National Data: December Jobs—American Job Share Up For Month, But Down vs. Immigrants For Year. Wage Stagnation To Continue Without Immigration Cut-Off
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First the good news: the Washington Post’s economics columnist Robert J. Samuelson has (not for the first time) smuggled into the MSM a reference to the need for “limits on low-skilled immigration” to combat income inequality (The ‘hollowing’ of the middle class? January 3, 2016). This has been a theme for, well, ever.

The bad news: on past form, Samuelson’s sensible statement will have absolutely no effect on MSM debate about immigration—the more so because America’s labor market ended the year with an impressive sprint as employers added 292,000 workers to their payrolls in December. Of course, the immigration dimension is unreported.

The Bureau of Labor Statistics also said employment was much stronger in November and October than previously reported. October’s gain was raised to 307,000 from 298,000, marking the biggest increase of 2015.

While the unemployment rate was unchanged, at 5%, it is now less than half the 10% plus jobless rate registered in the fall of 2009, and is hovering just above what economists consider full employment—a point where further declines should start to push up inflation.

But there is no inflation, and there is no wage growth. (Wages were unchanged in December; at this point in prior recoveries wages typically rose at 3% to 4% per annum.) The disconnect between job growth and wage growth has some economists questioning whether the old “Phillips Curve” model still applies—you know, the view that employment growth inevitably triggers price and wage inflation.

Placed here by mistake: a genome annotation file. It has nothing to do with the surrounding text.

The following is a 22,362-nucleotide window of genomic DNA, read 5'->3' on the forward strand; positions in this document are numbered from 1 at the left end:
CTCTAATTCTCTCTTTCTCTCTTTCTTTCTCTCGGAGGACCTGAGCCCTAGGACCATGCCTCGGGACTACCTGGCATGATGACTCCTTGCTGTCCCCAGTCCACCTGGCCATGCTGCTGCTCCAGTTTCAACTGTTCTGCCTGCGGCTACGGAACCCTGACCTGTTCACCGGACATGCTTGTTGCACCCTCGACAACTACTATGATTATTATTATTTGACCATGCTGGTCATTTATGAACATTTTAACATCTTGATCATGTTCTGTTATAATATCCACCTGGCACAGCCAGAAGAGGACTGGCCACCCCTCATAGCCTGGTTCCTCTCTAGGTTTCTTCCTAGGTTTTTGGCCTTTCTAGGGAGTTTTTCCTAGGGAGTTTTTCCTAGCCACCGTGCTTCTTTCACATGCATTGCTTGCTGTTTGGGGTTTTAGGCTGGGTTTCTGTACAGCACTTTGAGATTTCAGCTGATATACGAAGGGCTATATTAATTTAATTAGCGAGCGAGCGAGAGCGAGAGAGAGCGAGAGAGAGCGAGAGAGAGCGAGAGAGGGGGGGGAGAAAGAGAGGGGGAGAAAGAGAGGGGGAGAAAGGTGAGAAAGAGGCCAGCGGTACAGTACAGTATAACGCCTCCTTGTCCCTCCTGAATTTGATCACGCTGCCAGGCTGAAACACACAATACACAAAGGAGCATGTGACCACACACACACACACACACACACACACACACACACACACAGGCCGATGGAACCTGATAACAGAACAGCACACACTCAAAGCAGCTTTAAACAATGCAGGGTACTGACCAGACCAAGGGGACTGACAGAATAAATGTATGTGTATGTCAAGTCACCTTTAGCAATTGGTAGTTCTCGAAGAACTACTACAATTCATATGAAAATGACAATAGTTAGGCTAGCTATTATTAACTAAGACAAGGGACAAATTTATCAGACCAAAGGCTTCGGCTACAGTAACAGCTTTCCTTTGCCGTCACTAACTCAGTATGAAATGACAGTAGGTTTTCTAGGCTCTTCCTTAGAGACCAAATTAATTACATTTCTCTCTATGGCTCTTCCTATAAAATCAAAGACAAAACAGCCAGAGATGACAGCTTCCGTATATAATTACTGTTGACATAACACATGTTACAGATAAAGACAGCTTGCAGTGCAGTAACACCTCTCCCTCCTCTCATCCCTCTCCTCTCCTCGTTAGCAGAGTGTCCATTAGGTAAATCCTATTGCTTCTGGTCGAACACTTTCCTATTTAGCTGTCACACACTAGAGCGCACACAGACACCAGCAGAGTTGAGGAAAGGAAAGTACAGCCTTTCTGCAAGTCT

Belief in the old model impelled the Federal Reserve to raise interest rates a few weeks ago. But the old model assumed a “closed” economy, where companies had to raise wages in order to attract enough native-born workers. The mass immigration of unskilled workers from poor countries was never accounted for in those models.

Old models die hard: analysts are still scanning the employment and wage figures for signs of how quickly the Fed will follow up with further rate increases. Our prediction: wages will continue to stagnate until rates of legal immigration are slashed and illegal alien workers are expelled from the workforce. That may come sooner than many in the Republican Establishment believe.

The “other” employment survey, of households rather than employers, reported an even more impressive 485,000 rise in employment for December, with native-born a.k.a. American workers enjoying most of the gain.

In December:

  • Total employment rose 485,000, up by 0.3%
  • Native-born American employment rose by 461,000, up by 0.4%
  • Foreign-born employment rose by 24,000 – up by 0.1%

While American workers caught a welcome break last month, the immigrant share of the total employment remains high by historical standards. November, you may recall, saw the highest immigrant share of total employment since the Obama Administration took office.

American workers have lost ground to their immigrant competitors throughout the Obama years. We highlight this trend in our New American Worker Displacement Index (NVDAWDI) graphic:

Native-born American employment growth is the black line, immigrant employment growth is in pink, and NVAWDI—the ratio of immigrant to native-born American job growth—is in yellow. The index starts at 100.0 in January 2009 for both immigrants and native-born Americans, and tracks their employment growth since then.

From January 2009 to December 2015:

  • Foreign-born employment rose by 3.818 million, up 17.6%. The immigrant employment index rose from 100.0 to 117.6.